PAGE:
CQU team behind biodiesel made from waste oil in talks with Caltex

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A Central Queensland University (CQU) research team that is converting waste grease and oil into biodiesel has attracted the attention of an international oil major, ahead of plans to go into commercial production some time this year.

ABC Online reports that the team of teachers and students from the Mackay CQU campus have come up with a cheap and easy way to make a renewable biodiesel, by putting used cooking oil into a filter tank and then passing it through a centrifuge. The oil is then heated and cleaned, and some additives are put in.

According to UCQ fabrication teacher Paul Kelly, the process takes just five minutes to chemically change cooking oil into biodiesel, and costs 30 cents to make a litre of

 Photo: Fabrication teacher Paul Kelly hopes production at CQ University's plant will start some time this year. Source: ABC Online

Photo: Fabrication teacher Paul Kelly hopes production at CQ University’s plant will start some time this year. Source: ABC Online


Meanwhile, the team – in which the average age of the students is just 16 years – has also spent the past five years building a pilot plant to test the production of the biofuel at scale; a project that has caught the attention of industry, and major fuel company Caltex.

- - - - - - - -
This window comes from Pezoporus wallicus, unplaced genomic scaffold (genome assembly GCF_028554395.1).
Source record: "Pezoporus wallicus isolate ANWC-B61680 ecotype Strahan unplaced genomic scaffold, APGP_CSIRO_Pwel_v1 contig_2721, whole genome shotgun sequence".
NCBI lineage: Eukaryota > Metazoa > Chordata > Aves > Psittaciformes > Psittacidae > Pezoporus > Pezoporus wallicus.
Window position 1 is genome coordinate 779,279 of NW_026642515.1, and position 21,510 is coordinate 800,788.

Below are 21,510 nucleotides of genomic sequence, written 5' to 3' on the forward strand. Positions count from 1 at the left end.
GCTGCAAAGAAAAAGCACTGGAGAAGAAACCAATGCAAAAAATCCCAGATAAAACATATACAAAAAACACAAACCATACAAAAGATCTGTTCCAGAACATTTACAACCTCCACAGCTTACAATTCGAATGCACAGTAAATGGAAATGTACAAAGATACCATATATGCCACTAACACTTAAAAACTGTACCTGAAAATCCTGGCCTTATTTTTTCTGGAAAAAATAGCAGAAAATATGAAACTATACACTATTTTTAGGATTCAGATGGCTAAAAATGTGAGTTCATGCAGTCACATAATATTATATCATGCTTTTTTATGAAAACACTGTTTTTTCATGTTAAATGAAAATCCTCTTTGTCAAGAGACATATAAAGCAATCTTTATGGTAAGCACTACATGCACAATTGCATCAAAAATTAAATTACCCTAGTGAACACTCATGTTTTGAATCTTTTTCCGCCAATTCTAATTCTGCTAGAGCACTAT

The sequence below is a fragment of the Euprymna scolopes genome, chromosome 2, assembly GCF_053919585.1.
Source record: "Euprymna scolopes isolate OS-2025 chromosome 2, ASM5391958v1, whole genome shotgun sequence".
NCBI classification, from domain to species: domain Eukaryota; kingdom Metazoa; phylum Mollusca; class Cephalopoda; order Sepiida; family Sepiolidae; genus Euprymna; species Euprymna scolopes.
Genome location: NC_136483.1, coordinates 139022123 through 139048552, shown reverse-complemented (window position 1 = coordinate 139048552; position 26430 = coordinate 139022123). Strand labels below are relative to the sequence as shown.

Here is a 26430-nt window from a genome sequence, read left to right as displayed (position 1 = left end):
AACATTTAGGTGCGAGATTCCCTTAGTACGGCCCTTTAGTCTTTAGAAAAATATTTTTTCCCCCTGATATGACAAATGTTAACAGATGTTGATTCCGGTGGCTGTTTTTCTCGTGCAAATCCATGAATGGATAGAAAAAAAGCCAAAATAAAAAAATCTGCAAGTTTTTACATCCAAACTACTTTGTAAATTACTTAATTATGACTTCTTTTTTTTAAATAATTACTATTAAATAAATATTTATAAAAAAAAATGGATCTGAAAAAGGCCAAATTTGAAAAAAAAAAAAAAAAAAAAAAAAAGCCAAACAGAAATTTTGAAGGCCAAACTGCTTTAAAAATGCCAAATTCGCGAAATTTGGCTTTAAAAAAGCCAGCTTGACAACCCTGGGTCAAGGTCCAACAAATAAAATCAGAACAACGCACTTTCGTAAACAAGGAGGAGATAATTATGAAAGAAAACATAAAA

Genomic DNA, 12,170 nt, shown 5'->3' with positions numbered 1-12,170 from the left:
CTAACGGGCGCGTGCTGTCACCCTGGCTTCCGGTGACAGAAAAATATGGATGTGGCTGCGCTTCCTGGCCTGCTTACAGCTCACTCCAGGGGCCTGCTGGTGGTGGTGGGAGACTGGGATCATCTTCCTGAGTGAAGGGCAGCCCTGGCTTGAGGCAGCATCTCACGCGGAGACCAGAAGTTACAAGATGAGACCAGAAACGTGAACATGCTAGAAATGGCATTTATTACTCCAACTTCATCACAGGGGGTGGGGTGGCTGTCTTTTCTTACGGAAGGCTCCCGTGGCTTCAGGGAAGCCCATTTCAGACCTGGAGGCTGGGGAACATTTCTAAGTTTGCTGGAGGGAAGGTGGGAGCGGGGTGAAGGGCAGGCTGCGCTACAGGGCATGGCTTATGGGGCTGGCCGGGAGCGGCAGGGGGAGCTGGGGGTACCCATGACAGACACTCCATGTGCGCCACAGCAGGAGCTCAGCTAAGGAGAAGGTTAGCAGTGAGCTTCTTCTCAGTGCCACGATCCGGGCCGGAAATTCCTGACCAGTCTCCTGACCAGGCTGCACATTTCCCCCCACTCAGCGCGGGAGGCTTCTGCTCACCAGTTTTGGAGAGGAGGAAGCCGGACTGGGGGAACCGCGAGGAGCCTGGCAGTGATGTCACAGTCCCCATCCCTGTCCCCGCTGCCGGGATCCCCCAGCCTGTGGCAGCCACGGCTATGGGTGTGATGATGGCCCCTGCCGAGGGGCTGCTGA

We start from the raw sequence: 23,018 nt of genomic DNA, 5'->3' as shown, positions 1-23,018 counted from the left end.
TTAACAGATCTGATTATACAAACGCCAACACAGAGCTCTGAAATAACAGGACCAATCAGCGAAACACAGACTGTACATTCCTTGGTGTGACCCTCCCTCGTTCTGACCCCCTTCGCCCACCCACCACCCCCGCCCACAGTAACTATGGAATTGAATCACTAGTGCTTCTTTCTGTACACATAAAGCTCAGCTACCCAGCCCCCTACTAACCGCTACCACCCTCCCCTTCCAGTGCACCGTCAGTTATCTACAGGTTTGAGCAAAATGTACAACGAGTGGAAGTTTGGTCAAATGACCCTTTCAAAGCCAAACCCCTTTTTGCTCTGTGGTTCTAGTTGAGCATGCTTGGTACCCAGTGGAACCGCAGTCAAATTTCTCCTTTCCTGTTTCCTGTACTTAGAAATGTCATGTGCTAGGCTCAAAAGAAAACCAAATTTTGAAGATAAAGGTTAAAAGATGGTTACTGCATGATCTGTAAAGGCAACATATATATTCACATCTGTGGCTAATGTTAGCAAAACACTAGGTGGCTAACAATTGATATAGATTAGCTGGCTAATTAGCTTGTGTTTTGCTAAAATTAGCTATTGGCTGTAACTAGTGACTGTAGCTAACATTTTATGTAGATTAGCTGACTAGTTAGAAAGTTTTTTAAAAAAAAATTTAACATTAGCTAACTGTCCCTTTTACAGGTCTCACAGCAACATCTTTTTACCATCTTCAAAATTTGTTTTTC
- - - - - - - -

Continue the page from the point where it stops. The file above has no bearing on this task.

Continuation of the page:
Vocational Trades and Engineering dean Stephen Bird told the ABC that very serious talks were underway between the University and Caltex, and that the oil company was testing the fuel at laboratories in Melbourne and Brisbane.

The hope is that the first CQU blend could be fuelling vehicles later this year. But there is a way to go yet.

“This plant hasn’t fully been tested for its capacity yet,” said Kelly. “Figures are millions of litres per year.

“We’re extremely committed to getting this to the commercial stage.

“This is a pioneering project. We’re breaking new ground, making new connections with industry, and we’ve got a very bright future.”

As the ABC notes, a biofuels mandate is set to come into effect in Queensland in mid-2017 that will mean 3 per cent of unleaded fuel and 0.5 per cent of diesel being sold must come from renewable sources.

Kelly said the fuel that was being produced by CQU could already be used to power diesel engines, but the team was still waiting on final Australian Fuels Certification.

“We never expected it to go to this level. It’s amazing and exciting,” he said.

“This is a common sense way to clean up the environment and turn a waste product into low-carbon diesel.”

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